Taking a quick glance at the collection of directors on Andrew Repasky McElhinney’s list of influences, it’s obvious that this is a filmmaker with grandiose aspirations for cinematic glory. His second feature, “Chronicle of Corpses,” is an enormously ambitious cinematic venture with a style described as one that conflates the quiet Victorian elegance of Kubrick’s “Barry Lyndon” with the exquisite allure of contemporary slasher horror.

If this seems a bizarre pairing, perhaps it’s worth noting this all comes from a 24-year-old fledgling director whose top ten favorite movies include Ingmar Bergman’s “The Silence,” Jean Luc Godard’s “Pierrot le Fou,” as well as “Friday the 13th,” episodes I-IX.

Filmed just outside of Philadelphia, the film chronicles the demise of the Elliots, a formerly affluent lineage of 19th-century aristocrats whose dark secretive past has returned to pick them off one by one.

The ailing family is given an initial foreboding indication of their collective fate in the opening shots of the film in which an unassuming maid-servant’s bowel movement is abruptly curtailed by a violent slashing.

Despite the warnings, the household is helpless to do anything about what’s in store for them as the rest of the family members also begin disappearing in the night.

Though the household pitifully attempts to find salvation and redemption through the consolation of a stoic priest, the carnage nevertheless continues as parent and offspring alike are methodically smote by a mysterious knife-wielding anathema.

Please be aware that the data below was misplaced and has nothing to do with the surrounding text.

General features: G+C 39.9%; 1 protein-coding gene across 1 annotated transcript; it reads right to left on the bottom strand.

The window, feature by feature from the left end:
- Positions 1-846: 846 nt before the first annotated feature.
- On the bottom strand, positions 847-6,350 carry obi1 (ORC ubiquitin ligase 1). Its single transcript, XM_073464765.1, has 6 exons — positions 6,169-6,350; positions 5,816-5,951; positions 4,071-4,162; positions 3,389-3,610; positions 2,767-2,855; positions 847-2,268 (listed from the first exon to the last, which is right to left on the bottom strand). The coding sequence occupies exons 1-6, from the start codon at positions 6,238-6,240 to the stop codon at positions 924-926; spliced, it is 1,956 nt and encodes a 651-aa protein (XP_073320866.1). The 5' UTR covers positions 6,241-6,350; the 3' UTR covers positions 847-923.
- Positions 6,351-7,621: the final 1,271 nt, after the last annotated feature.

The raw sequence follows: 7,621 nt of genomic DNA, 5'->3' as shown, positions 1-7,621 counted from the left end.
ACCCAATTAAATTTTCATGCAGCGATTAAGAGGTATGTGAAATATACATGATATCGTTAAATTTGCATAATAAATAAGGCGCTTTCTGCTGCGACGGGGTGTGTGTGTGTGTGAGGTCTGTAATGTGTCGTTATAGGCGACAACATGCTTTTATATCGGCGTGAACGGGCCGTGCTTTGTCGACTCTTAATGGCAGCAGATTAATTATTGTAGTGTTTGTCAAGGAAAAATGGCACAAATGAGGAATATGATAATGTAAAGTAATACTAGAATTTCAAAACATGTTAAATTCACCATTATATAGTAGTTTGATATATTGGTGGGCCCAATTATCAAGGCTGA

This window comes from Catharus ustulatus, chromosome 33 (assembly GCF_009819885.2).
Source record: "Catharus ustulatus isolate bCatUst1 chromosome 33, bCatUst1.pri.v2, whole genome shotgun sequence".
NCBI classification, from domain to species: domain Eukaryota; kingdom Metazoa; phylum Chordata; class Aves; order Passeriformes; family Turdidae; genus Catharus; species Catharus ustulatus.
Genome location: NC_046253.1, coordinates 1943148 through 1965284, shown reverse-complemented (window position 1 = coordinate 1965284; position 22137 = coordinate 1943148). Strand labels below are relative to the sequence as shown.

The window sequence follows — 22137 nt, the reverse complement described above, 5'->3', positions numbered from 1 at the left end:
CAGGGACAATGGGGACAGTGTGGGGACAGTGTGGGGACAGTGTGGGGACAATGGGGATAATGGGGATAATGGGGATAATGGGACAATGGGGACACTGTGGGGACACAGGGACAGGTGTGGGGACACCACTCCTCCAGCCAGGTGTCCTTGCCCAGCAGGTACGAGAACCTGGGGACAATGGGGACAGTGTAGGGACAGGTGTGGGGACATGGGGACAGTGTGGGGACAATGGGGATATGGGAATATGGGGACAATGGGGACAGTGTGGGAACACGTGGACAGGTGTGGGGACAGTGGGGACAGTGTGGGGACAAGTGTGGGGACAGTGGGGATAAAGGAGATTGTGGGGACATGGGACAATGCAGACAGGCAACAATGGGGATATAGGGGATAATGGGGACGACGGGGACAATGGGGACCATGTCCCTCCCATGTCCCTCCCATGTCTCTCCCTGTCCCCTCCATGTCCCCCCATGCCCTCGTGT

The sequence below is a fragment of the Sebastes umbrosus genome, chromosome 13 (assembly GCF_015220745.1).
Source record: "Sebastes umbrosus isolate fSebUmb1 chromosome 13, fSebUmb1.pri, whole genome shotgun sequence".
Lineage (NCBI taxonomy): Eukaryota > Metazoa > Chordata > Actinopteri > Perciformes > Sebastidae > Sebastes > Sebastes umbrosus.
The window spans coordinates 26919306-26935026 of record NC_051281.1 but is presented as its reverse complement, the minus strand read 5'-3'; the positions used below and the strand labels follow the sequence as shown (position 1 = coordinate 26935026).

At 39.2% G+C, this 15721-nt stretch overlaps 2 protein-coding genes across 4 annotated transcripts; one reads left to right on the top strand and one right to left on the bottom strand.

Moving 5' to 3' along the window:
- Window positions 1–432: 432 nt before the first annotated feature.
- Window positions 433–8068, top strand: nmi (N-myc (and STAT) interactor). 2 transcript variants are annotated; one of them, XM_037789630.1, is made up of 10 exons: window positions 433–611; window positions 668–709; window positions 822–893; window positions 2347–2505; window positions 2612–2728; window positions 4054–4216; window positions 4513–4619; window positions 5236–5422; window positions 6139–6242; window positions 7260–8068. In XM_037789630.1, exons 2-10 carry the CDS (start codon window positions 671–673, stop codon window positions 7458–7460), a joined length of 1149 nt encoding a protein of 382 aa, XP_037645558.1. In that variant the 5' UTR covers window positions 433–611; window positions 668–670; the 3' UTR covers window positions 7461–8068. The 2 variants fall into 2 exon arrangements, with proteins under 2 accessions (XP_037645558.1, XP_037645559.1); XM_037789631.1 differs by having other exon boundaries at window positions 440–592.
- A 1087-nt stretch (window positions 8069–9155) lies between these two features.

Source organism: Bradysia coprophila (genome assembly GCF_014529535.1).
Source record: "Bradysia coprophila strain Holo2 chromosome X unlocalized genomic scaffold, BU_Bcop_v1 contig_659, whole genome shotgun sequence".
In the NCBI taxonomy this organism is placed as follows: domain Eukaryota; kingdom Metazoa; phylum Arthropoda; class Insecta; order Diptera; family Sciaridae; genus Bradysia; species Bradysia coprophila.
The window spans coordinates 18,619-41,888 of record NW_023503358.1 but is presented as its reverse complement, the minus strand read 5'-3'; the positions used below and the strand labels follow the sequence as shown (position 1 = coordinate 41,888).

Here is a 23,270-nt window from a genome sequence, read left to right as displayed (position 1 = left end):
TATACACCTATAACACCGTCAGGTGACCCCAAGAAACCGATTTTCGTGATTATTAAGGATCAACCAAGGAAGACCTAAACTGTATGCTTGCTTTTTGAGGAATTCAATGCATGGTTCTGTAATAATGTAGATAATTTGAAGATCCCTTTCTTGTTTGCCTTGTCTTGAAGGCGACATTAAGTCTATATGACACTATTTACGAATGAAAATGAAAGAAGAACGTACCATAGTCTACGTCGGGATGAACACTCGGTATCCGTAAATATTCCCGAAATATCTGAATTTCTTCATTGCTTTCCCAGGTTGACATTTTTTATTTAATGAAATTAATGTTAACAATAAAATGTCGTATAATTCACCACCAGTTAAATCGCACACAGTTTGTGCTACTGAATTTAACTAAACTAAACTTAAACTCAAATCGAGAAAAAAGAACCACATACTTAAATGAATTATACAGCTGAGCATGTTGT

Meanwhile, our eyes are opened to the nauseatingly lascivious relationship between Mr. Elliot and his corpulent brother-in-law, as well as to the past infidelities of Grandma Elliot. However, rest assured, in the end, all transgressions are avenged and all will have met their demise in one way or another.

Despite laying claim to the most enticingly lurid title since “Leprechaun 4: In Space,” “Chronicle of Corpses” teems with an ambience that runs more along the lines of a Jane Austen novel choked to death by the hands of a raging nihilist.

Tenuous romantic bonds are swiftly and mercilessly snuffed out while melancholic characters deliver poetic soliloquies with an emotional detachment so distant it almost borders on a peculiar sort of deadpan humor.

Actually, it could be argued whether or not the family members’ personalities are any more cadaverous in death than they are in life. However, the style works well in conjunction with the elegant poeticism of the script to effectively transform the tale into a curiously wry 90-minute eulogy before concluding with a startling final scene that presents an interesting commentary on the true nature of God’s “divine mercy.”

“Chronicle of Corpses” is also a brilliant reminder that a lack of financial resources is no reason to shy away from greatness. Working with a paltry budget, the results of McElhinney’s inspiring efforts are nothing less than phenomenal.

Through meticulous shot compositions and a deft mastery of the intricate symbiosis between light and shadow, McElhinney lays the groundwork for what’s sure to be a prosperous filmmaking career.

Long static shots engulf characters in rich looming Gothic interiors, pensive victims leer out from amidst dark cavernous shadows, while terror builds and strikes from beneath ominous shrouds of secrecy.

Never has so much been done with so little since I managed to fend off my grandfather’s drunken assault with only my fists and a tattered koosh ball.

Visiting artist Andrew Repasky McElhinney will be in attendance at the George Eastman House on Friday Feb. 28 at 8 p.m. to present and answer questions regarding his film “Chronicle of Corpses.”

Berg can be reached at wberg@campustimes.org.



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